Thursday, January 8, 2009

Combat Shock / American Nightmare (USA, 1986)

(Trailer) After Buddy Giovinazzo made American Nightmare with the lowly budget of $40,000, he eventually sold it the legendary purveyors of contemporary crap Troma Films, who promptly re-edited parts of his film, cut in a bunch of rice patty fields and gave it the new title Combat Shock. Adding a Rambo inspired cover that has nothing to do with the actual film, Troma released the film into the lost world of cheap videos, where, against all odds, it didn't simply disappear. Over the years, Combat Shock has gained a rather vocal cult following, constantly referred to as some sort of skid-row hybrid of Eraserhead (1976/trailer) and Taxi Driver (1976).
While there are indeed aspects of this grimy, low budget and rancidly depressing strip of celluloid that seem to refer to the aforementioned films, Combat Shock is individual enough to be seen as something more than simply a "hybrid" of other, equally individual films. The famed baby, according to the filmmaker himself, was not part of the original script, in which the baby was meant to be heard off camera but never seen. The grotesque mini-E.T. was added to the film due to the desire of the special effects man, who claimed he could deliver a mutant on a budget of $60 and actually did so.
In March of 2001 in Berlin, Germany, Giovinazzo screened his own personal copy of the original edit of American Nightmare following a midnight reading of outtakes of his written works at the Xenon movie theater, a tiny movie house known for its interesting (but primarily of Gay interest) film scheduling. The rice paddies weren't missed, but the length, lethargic pacing, depressing tone and unadulterated ugliness of the film itself did manage to make half of the audience leave before the film's legendary finish. Simply said, American Nightmare is not everybody's taste. Still, for all its ugliness and pain, for all its first time filmmaker flaws (for which Giovinazzo seemed compelled to repeatedly apologize), the film still packs one mean sucker punch. Too slow to be an action film, not enough T&A to be exploitation, not enough war to be a war flick and not enough horror to be a horror movie, American Nightmare is a dirty, direct and aggressive slice of life gone to hell, it's obvious cheapness serving only to underscore the lost, pointless and painfully futureless lives of everyone involved. In all likelihood, no one in this movie would sing along with a Bruce Springsteen paean to the American way of life, for they live the American Nightmare. Troma wasn't all that wrong when they gave the video box the tagline: "Fighting, killing, maiming. Agent Orange and the torture cages were the easy part."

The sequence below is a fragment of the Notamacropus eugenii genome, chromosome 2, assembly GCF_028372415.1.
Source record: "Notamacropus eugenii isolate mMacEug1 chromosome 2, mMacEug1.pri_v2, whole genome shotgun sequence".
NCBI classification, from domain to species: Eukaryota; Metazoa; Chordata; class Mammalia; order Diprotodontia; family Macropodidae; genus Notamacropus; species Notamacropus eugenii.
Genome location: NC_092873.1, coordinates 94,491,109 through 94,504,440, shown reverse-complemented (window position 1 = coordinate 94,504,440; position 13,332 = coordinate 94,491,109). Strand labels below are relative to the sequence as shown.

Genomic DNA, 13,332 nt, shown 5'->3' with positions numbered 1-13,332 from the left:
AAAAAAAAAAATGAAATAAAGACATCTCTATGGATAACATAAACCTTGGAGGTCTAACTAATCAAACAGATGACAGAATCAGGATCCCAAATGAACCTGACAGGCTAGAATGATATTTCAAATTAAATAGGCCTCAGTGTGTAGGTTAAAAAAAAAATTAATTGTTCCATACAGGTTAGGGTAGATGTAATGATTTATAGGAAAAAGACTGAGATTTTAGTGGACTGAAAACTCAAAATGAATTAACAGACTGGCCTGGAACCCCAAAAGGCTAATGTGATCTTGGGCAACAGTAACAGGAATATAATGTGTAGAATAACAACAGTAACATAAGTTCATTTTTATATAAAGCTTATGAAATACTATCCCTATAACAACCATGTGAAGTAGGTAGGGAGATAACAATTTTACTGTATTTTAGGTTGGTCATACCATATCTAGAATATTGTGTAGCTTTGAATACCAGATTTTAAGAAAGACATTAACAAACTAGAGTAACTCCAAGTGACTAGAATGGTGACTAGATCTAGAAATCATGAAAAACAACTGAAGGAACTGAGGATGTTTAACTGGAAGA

Buddy's brother Rick Giovinazzo does a surprisingly effective and convincing job as Frankie Dunlan, an unemployed, shell-shocked loser living in a wreck of a dumpy apartment located next to some subway tracks somewhere in the slummy backwaters of Staten Island. Saddled with a mutant baby that never stops crying and an ugly, nagging slob of a wife (Veronica Stork, who seems less to be acting than just being herself), Frankie suffers continual flashbacks to his Vietnam experiences as a P.O.W. and has a social circle consisting only of junkies and cheap, abusive and ridiculously dressed gangsters. On the eve of being evicted from his hellhole of a home, after another unproductive visit to the employment office — watch for director Giovinazzo as the guy with the ugly beard who briefly pops his head in asking about his Vegamatic — and an unproductive call to his estranged, sickly father who wants nothing to do with his "dead" son, Frankie finally loses it completely when the thugs he owes money to beat him up once too often. As to be expected, a bloodbath follows, the last scene being an excessive orgy of blood and unbridled tastelessness.